Ultimately, though, I’m concerned about our inability as members of the gaming community to keep our discussions civil. I’m concerned that instead of saying “Hey, guys, this is derivative and that doesn’t seem fair,” we have to over-hyperbolize our headlines and incite one another to death threats. I’m concerned that anyone considers death threats to be an appropriate response to pretty much anything. And I’m concerned that we’ll allow ourselves to degrade a burgeoning art form in the name of making quick money.
I don’t have a solution. I wish I did.
I recently started playing Dead Space (the first one, which I’d never gotten around to playing, despite being interested in doing so), and it’s created a fun kind of nostalgia in addition to telling me a lot of things about how rapidly games have progressed as a cultural medium.
I’m not all that far into the game yet, given that I currently lead the busy life of an academic-slash-circus-performer, but thus far Dead Space has been summoning fond memories I have of cooperatively playing through System Shock 2, first with my husband, and then with the “usual” crowd (with whom I also play Gears and other things). In terms of the surprisingly abandoned ship; the creepy zombie-like-converted-human-things who appear to be suffering from a bizarre genetic virus that’s somehow connected to a religious cult-like-thing; the empty labs and hallways with artful blood spatters on the walls; even the spontaneous “surprise” victims getting eviscerated through a window that I can’t possibly break and have to watch their screaming deaths… It brings back fond memories of System Shock 2.
So here’s the thing. Despite just having given a full catalog of all the reasons why Dead Space should be derivative, none of that bothers me at all. In fact, I like the idea that videogames are as capable as literature of creating homages to the earlier games and stories that shaped the developers’ awareness of the medium in which they work. There are differences, too, to Dead Space, certainly in terms of graphics and technological innovation; the weaponry is different; there are other NPCs for me (Isaac) to talk to; there’s (sadly) no multiplayer… It isn’t that Dead Space is just a remake, because it isn’t. It’s that videogames now have a canon of older, innovative and expressive games – like System Shock 2 – upon which to draw in order to enrich the experience of play for those who recognize the allusions.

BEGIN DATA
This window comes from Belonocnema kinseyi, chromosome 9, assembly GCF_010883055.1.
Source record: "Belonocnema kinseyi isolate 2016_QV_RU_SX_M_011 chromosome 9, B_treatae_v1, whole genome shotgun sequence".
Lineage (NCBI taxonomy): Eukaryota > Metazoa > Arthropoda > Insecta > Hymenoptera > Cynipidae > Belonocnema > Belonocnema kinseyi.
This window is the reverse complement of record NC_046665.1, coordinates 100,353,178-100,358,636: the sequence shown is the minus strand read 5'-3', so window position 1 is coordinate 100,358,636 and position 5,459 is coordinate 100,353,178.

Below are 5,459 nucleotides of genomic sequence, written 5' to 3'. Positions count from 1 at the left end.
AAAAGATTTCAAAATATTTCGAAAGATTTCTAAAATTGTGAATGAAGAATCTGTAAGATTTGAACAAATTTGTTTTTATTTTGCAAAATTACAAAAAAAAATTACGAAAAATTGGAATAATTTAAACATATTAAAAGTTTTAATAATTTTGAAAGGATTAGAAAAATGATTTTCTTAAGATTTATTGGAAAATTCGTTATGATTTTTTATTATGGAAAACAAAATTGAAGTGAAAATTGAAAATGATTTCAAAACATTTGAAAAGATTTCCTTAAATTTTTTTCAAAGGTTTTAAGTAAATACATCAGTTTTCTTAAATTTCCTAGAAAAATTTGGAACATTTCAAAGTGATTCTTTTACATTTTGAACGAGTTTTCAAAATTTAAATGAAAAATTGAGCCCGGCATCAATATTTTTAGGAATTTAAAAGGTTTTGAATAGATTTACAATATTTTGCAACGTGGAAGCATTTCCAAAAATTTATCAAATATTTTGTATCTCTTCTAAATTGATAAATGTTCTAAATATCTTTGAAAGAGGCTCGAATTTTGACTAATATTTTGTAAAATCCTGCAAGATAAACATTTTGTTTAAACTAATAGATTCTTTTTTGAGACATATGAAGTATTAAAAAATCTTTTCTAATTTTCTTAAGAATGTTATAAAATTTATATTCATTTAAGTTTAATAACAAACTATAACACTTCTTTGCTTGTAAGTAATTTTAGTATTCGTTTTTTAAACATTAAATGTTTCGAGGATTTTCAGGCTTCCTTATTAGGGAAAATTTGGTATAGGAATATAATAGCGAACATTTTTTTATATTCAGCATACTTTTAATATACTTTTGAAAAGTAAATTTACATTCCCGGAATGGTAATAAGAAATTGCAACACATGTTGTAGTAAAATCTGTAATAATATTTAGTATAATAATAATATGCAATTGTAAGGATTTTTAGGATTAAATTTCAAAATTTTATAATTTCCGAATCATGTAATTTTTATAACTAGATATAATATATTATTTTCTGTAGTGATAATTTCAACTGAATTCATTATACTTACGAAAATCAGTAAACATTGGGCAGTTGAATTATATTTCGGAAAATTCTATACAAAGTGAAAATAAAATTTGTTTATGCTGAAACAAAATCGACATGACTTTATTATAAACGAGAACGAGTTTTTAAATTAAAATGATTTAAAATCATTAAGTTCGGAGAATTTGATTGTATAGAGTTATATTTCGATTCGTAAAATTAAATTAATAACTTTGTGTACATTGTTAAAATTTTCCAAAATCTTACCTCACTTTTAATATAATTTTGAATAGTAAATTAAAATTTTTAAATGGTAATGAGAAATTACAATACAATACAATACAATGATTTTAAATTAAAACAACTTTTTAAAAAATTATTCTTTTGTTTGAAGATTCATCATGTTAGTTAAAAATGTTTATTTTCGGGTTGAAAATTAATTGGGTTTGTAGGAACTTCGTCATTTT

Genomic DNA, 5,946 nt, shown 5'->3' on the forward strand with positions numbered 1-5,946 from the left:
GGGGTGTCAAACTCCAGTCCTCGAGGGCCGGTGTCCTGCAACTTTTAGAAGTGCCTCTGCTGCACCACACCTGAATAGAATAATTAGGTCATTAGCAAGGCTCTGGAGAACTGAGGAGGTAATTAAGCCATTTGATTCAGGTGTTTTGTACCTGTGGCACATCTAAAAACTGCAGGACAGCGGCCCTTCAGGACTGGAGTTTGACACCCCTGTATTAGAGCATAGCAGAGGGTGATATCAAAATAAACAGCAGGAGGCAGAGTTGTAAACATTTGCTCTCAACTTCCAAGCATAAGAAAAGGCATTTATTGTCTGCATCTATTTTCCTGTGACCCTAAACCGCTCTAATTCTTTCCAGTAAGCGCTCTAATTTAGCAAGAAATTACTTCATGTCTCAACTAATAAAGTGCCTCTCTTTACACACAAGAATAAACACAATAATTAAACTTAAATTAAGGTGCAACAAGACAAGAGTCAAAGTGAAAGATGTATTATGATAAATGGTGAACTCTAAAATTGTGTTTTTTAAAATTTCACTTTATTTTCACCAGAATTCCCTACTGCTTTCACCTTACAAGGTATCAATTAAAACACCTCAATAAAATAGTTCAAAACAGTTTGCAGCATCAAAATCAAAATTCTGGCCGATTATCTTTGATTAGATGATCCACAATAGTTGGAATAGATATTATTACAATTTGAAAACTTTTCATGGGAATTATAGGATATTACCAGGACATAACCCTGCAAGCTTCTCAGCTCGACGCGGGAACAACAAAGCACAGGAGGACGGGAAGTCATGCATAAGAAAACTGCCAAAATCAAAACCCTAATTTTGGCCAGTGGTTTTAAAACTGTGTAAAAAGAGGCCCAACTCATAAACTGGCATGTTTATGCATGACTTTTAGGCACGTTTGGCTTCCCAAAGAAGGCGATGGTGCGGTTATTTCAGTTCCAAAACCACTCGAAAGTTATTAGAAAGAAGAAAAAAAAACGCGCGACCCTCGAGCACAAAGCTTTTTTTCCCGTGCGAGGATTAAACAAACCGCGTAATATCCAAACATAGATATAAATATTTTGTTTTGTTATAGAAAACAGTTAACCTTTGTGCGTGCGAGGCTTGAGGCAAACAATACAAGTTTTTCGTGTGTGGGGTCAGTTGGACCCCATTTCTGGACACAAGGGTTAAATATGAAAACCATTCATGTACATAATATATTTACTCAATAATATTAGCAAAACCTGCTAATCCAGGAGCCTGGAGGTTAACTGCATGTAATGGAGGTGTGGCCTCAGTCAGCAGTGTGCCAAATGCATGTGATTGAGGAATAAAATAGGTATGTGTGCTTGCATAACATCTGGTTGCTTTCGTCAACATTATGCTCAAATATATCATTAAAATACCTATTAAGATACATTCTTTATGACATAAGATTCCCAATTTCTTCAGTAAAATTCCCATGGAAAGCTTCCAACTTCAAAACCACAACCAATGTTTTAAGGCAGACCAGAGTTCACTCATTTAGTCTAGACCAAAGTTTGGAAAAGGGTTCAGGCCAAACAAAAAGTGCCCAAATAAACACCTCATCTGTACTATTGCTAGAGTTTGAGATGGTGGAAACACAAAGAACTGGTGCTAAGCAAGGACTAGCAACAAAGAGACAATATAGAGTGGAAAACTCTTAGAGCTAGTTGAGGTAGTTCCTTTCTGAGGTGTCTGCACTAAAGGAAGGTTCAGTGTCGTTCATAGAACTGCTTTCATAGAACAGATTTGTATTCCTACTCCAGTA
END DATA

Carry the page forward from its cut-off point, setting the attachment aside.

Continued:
All that said, I’ve been finding that Dead Space is itself dated, not because of graphics, but because of its lack of complexity. This may in part be due to the kinds of games I typically play, but in comparison to Bioshock Infinite, Dishonored, Mass Effect, Dragon Age, and even Tomb Raider, Dead Space seems almost two-dimensional. Perhaps this is because I haven’t actually progressed very far (I’m in chapter two) or because it feels so reminiscent of System Shock 2, so I’m willing to say that I may end up changing my mind, but Isaac feels more like a hollow shell than he does an actual character. The NPCs (Kendra and Hammond) recite bit dialogue that is formulaic and archetypal (and these are the full NPCs, not random mooks or Dishonored‘s guards), and which appears to be deliberately leading me to a particular conclusion (that Hammond is crazy and is going to kill her), and which is making me think that the opposite is likely true (that she’s the crazy one and she’s going to kill him).
The point is that while I am enjoying Dead Space, the game isn’t actually all that complex, particularly in terms of its narrative and plot devices. And, honestly, I’m okay with a plot that’s fundamentally an homage or a standard sci fi trope (this is obviously both), I like my games to have more depth than what I’ve seen in Dead Space so far. But we’ll see where it takes me.